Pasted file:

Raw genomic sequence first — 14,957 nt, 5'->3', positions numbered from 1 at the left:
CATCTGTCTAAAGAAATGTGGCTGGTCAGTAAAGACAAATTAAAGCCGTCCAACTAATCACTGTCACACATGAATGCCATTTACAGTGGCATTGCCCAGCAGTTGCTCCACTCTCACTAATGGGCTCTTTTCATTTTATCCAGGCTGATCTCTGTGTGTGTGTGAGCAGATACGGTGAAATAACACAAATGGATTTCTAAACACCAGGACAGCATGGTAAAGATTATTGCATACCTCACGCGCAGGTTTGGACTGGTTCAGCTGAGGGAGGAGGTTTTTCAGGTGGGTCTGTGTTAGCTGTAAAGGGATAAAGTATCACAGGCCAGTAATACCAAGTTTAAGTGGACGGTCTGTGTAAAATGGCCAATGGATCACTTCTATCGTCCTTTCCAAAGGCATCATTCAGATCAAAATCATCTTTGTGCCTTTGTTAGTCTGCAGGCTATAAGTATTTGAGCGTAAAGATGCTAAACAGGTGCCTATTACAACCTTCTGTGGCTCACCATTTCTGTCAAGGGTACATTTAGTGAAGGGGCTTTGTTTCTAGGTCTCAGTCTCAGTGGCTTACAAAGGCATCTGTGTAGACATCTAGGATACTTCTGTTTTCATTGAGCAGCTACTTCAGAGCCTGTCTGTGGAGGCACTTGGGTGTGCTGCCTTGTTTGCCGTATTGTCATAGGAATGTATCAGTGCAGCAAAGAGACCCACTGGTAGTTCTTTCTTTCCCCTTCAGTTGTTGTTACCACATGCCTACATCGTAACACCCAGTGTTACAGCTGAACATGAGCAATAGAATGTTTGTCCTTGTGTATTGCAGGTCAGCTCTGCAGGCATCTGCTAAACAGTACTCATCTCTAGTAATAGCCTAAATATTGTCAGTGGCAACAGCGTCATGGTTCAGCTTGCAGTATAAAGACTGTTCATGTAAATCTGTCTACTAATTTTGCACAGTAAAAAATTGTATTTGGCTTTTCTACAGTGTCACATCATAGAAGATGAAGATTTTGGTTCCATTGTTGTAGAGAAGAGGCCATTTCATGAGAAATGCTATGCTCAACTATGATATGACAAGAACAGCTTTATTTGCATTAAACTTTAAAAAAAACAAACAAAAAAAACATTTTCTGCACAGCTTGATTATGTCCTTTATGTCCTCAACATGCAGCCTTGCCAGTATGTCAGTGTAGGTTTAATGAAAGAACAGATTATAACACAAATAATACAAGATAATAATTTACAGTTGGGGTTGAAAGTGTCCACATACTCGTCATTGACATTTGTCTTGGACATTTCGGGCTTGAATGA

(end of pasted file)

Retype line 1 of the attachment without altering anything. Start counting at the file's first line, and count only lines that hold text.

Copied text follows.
Raw genomic sequence first — 14,957 nt, 5'->3', positions numbered from 1 at the left: